What’s the latest in the world of immigration?

As ever, it’s been a busy week in the world of immigration … Keep reading for a round up of the key recent developments.

Statement of Changes

The government published its Statement of Changes to the Immigration Rules on 9 September 2019.

The main changes to the Tier 2 category include:

Expansion and simplification of the Shortage Occupation List (“SOL”)

Following the Migration Advisory Committee’s full review of the SOL, the government has accepted and implemented its recommendations. Roles on this list are recognised as having a shortage of skilled workers in the UK and so do not require the sponsor to complete the Resident Labour Market Test (RLMT) before sponsoring someone. In addition, roles on the SOL will take priority in the event that the monthly Tier 2 cap binds.

All roles that come under the following occupation codes are now included in the UK-wide SOL:

  • Medical practitioners;
  • Medical radiographers;
  • A number of different kinds of Engineers;
  • Biological scientists and biochemists;
  • IT business analysts, architects and systems designers;
  • Programmers and software developers;
  • Social workers;
  • Artists and arts officers, producers and directors;
  • Graphic designers; and
  • Quantity surveyors.

The following occupations have also been added to the UK-wide SOL:

  • Archaeologists;
  • Architects;
  • Biochemists;
  • Occupational therapists;
  • Psychologists;
  • Speech and language therapists;
  • Vets; and
  • Web designers.

This is a welcome change for Tier 2 sponsors in these sectors, who will face less hurdles and reduced application fees when looking to employ non-EEA nationals in the above occupations.

Tier 2 sponsors should be aware that a small number of occupations have also been removed from the SOL. Notably, under the new rules skilled chefs that meet the SOL’s qualifying criteria, will no longer be precluded from working for sponsors that provide a takeaway service. However, the restrictions on the job not being a fast food outlet or standard fare outlet remain.

These changes will come into force on 6 October 2019. Importantly, Tier 2 sponsors should be aware that applicants using a Certificate of Sponsorship that was assigned before 6 October 2019 will have their applications considered under the rules in force on 5 October 2019.

English language requirements

Doctors, dentists, nurses and midwifes applying under Tier 2 (General) will face relaxed English language requirements. Where they have passed an English language assessment which is accepted by their relevant regulated professional body as a requirement for registration, they will not be required to submit additional evidence of meeting the English language requirement.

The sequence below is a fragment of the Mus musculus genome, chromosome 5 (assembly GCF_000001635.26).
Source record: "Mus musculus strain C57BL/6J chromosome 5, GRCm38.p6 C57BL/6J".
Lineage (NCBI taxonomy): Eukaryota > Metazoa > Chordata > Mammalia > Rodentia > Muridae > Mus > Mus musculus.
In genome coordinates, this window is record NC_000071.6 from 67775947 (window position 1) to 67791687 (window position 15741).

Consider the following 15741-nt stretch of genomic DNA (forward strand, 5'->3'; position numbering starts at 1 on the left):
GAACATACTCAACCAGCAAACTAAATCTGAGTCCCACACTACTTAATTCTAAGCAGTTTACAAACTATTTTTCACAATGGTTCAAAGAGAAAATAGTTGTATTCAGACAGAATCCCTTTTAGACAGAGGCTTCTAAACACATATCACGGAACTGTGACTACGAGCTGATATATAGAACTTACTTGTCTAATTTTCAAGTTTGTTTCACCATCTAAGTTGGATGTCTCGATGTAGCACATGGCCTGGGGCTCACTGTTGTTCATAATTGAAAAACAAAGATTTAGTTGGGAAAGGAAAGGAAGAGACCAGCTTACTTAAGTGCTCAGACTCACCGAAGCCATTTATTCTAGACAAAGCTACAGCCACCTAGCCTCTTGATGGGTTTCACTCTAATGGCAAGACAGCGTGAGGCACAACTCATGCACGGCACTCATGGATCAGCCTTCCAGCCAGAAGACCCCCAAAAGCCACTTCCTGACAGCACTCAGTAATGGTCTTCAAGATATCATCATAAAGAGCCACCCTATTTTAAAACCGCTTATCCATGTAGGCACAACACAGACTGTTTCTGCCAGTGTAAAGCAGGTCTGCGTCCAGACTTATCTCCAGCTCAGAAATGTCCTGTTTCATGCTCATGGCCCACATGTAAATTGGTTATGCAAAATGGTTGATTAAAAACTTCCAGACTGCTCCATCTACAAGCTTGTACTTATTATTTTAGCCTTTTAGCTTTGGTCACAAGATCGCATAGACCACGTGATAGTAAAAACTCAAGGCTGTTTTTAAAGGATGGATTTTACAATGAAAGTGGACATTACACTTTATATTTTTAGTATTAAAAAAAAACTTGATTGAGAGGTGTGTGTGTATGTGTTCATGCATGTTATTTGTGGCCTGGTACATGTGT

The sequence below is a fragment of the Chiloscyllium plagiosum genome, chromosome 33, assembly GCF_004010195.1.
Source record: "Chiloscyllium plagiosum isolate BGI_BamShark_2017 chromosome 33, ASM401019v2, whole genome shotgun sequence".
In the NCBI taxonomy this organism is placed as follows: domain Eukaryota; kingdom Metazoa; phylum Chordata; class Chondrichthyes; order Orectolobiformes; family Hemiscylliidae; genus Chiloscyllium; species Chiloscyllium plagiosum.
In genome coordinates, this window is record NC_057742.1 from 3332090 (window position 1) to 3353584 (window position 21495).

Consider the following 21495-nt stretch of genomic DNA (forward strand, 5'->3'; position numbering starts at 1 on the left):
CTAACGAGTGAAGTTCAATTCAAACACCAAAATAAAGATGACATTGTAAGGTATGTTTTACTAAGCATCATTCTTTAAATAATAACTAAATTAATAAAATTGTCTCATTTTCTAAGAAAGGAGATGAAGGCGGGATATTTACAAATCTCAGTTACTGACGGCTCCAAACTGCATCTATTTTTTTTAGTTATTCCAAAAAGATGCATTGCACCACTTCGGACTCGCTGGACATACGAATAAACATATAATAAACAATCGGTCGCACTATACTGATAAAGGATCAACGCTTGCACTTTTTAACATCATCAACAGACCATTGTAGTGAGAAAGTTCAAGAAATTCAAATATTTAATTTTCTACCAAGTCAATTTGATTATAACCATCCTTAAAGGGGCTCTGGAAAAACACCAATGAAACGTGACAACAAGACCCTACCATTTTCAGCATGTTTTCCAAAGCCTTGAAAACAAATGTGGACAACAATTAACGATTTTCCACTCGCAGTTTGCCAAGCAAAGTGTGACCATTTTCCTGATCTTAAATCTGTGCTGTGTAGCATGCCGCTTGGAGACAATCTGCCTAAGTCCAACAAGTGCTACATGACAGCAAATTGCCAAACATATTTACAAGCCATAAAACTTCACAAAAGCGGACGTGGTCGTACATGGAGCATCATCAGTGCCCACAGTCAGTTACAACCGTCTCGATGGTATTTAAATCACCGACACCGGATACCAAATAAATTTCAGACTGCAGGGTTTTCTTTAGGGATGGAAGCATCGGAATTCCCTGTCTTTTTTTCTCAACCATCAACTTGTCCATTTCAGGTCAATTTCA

These changes will take effect on 1 October 2019.

PhD-level roles

Two main concessions have been introduced for Tier 2 sponsored workers filling PhD-level roles. First, PhD-level roles will be removed from the Tier 2 monthly cap. This will help to streamline the process, as sponsors will no longer be required to apply for a Restricted Certificate of Sponsorship via the monthly panel.

This change will take effect on 6 October 2019.

Second, researchers carrying out PhD-level roles will benefit from certain exemptions to the absences requirement for indefinite leave to remain (settlement). Generally, Tier 2 (General) migrants who qualify for settlement in the UK after five years must meet an absences requirement in order to be eligible (amongst other eligibility criteria).  However, under the new rules any absences from the UK by those working in PhD level occupations as a result of conducting research activities overseas will not count towards the permitted absences limit. This will also apply to the migrant’s PBS Dependant Partner who has been absent for the purpose of accompanying their partner conducting the research abroad. In both cases, specified evidence from the Tier 2 sponsor must be submitted for the absences to be discounted.

This change will take effect on 1 October 2019.

“Graduate” work visa

The government’s intention to resurrect the post-study visa (with a few added checks) was also announced this week. In a move that is aimed at demonstrating that the UK is serious about “retaining the best and brightest global talent”, international students who have studied at an institution with a track record of compliance will be eligible to apply for the two year “Graduate” visa. This will enable them to stay in the UK to look for work after finishing their studies.

Whether this route will be open to international students already in the UK is yet to be confirmed. With the start of the academic year already under way, this is a timely announcement, so watch this space for the 2020-21 intakes!

If you would like to discuss any of the issues raised in this article, please contact Chetal Patel, a Partner in the Immigration Department.

This information is necessarily of a general nature and doesn’t constitute legal advice. This is not a substitute for formal legal advice, given in the context of full information under an engagement with Bates Wells.

All content on this page is correct as of September 12, 2019.